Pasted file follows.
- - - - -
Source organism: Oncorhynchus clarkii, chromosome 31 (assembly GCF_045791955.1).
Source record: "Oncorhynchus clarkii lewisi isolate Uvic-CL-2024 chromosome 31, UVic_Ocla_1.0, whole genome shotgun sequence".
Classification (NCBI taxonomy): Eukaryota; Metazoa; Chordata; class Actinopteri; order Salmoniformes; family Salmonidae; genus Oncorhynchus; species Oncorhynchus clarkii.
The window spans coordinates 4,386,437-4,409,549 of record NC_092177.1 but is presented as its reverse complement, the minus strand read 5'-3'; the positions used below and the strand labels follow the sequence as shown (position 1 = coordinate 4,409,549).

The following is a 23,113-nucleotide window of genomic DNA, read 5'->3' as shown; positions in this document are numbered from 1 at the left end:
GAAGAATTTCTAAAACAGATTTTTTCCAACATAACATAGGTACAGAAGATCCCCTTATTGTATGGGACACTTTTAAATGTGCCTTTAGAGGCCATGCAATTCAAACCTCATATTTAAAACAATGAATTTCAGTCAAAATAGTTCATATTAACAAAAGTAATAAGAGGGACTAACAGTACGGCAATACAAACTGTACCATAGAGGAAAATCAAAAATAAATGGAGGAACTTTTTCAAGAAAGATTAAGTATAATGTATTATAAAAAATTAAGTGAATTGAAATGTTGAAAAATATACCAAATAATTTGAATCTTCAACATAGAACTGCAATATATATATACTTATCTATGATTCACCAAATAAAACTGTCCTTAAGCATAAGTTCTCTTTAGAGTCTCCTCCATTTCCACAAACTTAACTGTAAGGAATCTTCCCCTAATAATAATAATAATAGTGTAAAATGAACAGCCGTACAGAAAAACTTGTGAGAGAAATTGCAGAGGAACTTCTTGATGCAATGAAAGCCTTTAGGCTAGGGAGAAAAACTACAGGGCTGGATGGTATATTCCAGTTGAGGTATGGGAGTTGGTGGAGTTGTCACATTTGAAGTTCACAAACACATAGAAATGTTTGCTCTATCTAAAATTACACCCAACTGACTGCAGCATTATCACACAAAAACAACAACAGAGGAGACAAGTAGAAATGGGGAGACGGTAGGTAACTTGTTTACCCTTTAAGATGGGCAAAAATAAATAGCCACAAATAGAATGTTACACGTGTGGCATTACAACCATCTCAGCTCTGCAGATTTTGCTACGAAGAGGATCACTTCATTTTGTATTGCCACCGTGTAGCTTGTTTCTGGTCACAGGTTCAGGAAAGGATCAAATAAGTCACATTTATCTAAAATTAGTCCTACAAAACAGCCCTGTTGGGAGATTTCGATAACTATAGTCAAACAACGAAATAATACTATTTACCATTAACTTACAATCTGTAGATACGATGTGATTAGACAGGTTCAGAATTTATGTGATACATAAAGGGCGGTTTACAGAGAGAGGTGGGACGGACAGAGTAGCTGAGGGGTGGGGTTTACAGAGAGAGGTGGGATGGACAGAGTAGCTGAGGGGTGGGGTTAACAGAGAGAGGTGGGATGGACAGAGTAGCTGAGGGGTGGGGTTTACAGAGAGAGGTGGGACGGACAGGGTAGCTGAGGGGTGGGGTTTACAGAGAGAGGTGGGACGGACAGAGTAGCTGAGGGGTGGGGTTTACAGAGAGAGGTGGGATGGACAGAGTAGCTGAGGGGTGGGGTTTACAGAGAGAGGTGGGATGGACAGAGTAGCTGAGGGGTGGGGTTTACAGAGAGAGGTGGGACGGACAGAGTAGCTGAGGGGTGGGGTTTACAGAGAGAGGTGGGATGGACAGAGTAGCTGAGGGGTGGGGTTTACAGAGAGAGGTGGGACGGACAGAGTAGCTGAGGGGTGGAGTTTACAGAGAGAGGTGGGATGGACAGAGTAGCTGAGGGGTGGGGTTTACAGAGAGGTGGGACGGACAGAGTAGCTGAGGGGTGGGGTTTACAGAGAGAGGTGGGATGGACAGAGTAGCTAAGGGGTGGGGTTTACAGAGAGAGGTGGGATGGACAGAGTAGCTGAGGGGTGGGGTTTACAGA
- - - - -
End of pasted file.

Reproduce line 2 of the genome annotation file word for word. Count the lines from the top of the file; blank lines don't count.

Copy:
Source record: "Oncorhynchus clarkii lewisi isolate Uvic-CL-2024 chromosome 31, UVic_Ocla_1.0, whole genome shotgun sequence".